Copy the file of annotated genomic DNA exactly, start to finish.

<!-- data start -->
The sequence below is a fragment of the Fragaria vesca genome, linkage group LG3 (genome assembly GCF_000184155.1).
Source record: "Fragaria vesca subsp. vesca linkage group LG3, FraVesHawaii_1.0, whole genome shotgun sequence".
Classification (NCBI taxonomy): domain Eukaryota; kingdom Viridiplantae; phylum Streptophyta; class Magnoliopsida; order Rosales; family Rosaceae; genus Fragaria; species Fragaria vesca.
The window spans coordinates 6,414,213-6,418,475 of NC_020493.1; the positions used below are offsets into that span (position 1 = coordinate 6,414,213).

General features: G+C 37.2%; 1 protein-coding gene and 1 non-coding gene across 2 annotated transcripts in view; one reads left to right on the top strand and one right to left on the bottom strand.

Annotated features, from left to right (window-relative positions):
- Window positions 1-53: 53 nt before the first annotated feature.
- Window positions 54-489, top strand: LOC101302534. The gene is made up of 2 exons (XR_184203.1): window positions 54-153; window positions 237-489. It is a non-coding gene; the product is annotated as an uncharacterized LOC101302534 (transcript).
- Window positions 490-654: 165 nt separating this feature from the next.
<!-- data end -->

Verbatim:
The sequence below is a fragment of the Fragaria vesca genome, linkage group LG3 (genome assembly GCF_000184155.1).
Source record: "Fragaria vesca subsp. vesca linkage group LG3, FraVesHawaii_1.0, whole genome shotgun sequence".
Classification (NCBI taxonomy): domain Eukaryota; kingdom Viridiplantae; phylum Streptophyta; class Magnoliopsida; order Rosales; family Rosaceae; genus Fragaria; species Fragaria vesca.
The window spans coordinates 6,414,213-6,418,475 of NC_020493.1; the positions used below are offsets into that span (position 1 = coordinate 6,414,213).

General features: G+C 37.2%; 1 protein-coding gene and 1 non-coding gene across 2 annotated transcripts in view; one reads left to right on the top strand and one right to left on the bottom strand.

Annotated features, from left to right (window-relative positions):
- Window positions 1-53: 53 nt before the first annotated feature.
- Window positions 54-489, top strand: LOC101302534. The gene is made up of 2 exons (XR_184203.1): window positions 54-153; window positions 237-489. It is a non-coding gene; the product is annotated as an uncharacterized LOC101302534 (transcript).
- Window positions 490-654: 165 nt separating this feature from the next.